When Harry Potter Met Sally. As twee as a daisy chain, What If is sometimes so cute you think you might vomit paisley, but instead you laugh, because the winsome script flutters along with enough observational humour, self-awareness and slapstick comedy to distract you from the painting-by-numbers plot.
What If is the story of med-school dropout Wallace (Daniel Radcliffe) who, after a painful breakup, is a cynical, love-hating romantic. This is of course when he meets animator Chanty (Zoe Kazan), over something so unutterably endearing as arranging fridge magnets at a house party, writing – “love is stupid monkeys dancing in a slapstick hurricane”. This sentence sets the tone for the rest of the film, it’s quirky and kind of adorable. During the party Wallace and Chantry bond, they end up walking home together and before parting ways they swap numbers. Unfortunately, in the same breath Chantry slips in she has a boyfriend, so, in his first romantic lead Daniel Radcliffe is made mayor of the friend zone, but it’s a fitting role for Harry Potter’s nerdish charms.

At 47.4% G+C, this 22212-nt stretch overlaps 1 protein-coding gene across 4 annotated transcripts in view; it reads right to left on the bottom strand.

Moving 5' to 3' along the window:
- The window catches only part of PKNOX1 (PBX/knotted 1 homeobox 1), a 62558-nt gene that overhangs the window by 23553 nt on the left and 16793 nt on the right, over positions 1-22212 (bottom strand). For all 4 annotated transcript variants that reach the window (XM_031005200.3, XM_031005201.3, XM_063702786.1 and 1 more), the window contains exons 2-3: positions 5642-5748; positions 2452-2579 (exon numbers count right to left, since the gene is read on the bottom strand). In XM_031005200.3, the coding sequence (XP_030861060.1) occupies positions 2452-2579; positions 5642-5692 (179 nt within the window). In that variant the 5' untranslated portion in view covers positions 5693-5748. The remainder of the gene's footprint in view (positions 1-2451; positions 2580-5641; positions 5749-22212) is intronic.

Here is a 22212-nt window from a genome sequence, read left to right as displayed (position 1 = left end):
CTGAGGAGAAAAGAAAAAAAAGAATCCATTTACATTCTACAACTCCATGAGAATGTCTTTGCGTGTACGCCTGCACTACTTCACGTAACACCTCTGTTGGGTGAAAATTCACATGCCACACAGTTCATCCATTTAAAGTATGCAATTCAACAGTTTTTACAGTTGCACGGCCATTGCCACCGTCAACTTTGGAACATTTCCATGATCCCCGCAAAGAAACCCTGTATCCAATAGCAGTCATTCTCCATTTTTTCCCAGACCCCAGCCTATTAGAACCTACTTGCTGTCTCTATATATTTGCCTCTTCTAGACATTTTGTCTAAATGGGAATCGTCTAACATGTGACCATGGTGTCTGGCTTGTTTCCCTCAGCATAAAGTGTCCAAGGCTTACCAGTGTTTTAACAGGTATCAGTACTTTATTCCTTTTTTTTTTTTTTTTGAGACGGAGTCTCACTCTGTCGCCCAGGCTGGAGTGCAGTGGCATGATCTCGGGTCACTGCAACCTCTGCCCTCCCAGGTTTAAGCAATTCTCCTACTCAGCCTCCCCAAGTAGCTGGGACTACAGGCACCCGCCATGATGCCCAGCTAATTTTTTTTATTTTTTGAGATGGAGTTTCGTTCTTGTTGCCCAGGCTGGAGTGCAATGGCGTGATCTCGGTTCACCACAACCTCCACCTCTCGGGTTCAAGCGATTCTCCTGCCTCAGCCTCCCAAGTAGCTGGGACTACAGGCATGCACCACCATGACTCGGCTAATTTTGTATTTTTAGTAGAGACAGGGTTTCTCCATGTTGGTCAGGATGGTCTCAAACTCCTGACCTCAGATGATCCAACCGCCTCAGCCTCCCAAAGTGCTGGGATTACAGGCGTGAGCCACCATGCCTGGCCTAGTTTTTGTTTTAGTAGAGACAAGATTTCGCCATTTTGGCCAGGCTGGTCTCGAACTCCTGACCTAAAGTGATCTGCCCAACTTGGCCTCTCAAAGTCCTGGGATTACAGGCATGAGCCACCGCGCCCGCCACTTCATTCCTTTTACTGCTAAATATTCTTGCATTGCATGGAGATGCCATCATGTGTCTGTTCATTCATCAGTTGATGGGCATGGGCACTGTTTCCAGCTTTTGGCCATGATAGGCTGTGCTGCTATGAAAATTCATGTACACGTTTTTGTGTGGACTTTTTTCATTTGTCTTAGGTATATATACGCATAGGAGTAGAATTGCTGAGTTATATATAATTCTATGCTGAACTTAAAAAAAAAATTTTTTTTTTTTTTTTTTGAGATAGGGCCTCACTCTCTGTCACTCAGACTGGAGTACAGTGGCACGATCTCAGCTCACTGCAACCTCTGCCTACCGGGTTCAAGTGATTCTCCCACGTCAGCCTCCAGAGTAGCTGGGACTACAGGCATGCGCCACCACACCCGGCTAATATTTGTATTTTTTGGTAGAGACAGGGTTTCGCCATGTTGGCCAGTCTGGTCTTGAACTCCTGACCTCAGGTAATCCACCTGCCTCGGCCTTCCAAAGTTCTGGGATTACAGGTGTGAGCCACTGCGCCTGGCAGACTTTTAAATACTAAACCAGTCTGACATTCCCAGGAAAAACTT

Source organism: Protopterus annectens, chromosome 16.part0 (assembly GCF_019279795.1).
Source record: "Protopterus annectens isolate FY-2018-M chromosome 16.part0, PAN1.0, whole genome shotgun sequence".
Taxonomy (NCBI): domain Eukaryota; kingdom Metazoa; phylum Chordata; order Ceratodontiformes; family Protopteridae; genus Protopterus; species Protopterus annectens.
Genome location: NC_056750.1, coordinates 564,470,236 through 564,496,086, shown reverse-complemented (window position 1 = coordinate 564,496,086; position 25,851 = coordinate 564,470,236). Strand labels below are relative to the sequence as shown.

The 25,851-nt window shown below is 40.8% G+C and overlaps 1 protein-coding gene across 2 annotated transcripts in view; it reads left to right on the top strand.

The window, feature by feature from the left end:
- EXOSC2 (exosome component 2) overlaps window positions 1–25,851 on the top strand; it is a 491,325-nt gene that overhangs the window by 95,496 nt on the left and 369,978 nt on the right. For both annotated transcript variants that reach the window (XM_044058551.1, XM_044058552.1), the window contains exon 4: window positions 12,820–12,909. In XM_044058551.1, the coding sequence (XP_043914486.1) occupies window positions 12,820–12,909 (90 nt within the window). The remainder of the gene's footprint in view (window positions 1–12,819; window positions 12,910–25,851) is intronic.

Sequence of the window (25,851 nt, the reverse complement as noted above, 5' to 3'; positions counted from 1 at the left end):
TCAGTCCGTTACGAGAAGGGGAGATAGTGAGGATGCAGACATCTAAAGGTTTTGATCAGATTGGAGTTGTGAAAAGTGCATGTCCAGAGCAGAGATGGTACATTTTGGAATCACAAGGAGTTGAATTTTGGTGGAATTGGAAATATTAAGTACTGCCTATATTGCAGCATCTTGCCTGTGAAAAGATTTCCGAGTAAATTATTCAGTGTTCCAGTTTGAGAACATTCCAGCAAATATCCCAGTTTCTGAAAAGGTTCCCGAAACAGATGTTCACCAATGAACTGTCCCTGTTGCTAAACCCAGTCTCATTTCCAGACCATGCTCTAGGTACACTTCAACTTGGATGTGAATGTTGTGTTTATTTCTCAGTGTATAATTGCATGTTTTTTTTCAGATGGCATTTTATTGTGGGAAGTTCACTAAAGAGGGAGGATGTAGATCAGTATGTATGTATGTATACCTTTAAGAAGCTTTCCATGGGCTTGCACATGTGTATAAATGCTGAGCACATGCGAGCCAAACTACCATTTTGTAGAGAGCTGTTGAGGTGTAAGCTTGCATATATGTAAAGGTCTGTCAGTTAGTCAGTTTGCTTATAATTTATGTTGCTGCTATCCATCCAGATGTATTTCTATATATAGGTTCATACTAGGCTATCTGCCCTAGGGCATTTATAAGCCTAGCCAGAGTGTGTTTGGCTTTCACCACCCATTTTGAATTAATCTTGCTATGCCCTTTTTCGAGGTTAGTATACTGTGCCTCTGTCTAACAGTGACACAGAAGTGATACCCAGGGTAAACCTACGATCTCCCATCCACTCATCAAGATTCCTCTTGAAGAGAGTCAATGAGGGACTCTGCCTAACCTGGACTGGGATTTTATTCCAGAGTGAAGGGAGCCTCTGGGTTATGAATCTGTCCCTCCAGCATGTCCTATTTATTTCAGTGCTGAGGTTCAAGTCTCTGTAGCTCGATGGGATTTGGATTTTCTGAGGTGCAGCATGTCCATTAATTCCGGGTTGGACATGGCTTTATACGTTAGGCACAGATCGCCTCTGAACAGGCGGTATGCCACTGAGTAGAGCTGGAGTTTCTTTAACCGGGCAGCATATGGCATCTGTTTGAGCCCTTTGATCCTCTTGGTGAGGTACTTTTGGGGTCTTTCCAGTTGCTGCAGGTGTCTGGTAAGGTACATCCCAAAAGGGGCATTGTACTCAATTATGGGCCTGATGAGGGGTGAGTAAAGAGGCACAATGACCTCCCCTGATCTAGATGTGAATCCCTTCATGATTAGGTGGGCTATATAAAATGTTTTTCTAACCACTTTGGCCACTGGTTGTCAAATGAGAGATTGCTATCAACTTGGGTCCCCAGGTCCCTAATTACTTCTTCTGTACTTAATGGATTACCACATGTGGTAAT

The connection between Wallace and Chantry is undeniable, as is the chemistry between the two leads who play characters layered enough to keep us interested, via performances fun enough to keep us entertained. With your usual hipster hallmarks – Chantry’s quaint animations repeatedly float across the screen, following the standard rom com plot points – there’s a rush to the airport, at times What If is like that over-eager guy you’re seeing, so keen to keep you close it risks pushing you further away.
However maybe it’s the familiarity that draws us in, the universal understanding of unrequited love. We’re rooting for Wallace and Chantry to get together, it’s made so clear to us that they’re made for each other – they both go solo to a screening of the Princess Bride, they discuss Elvis meeting his end at the hands of Fool’s Gold, and they share many a doe-eyed gaze. Fortunately the script, adapted from the Canadian play Toothpaste and Cigars, is the perfect fit for Goon director Michael Dowse, and it seems, even post 500 Days of Summer, the hipster angle can still breathe new life into the tired rom com genre.
There’s also some great turns by Rafe Spall as the subtly-threatening boyfriend, and Adam Driver who, yes plays exactly the same character as his role in Girls, but is endlessly watchable as the weird, obnoxious best friend who’s all too happy to point out the issues with Wallace’s friend zone situation.
What If poses the redundant question – can men and women just be friends? You better hope not, because this is a fully fledged, undemanding but fantastic date movie.
Words: Zac Colbert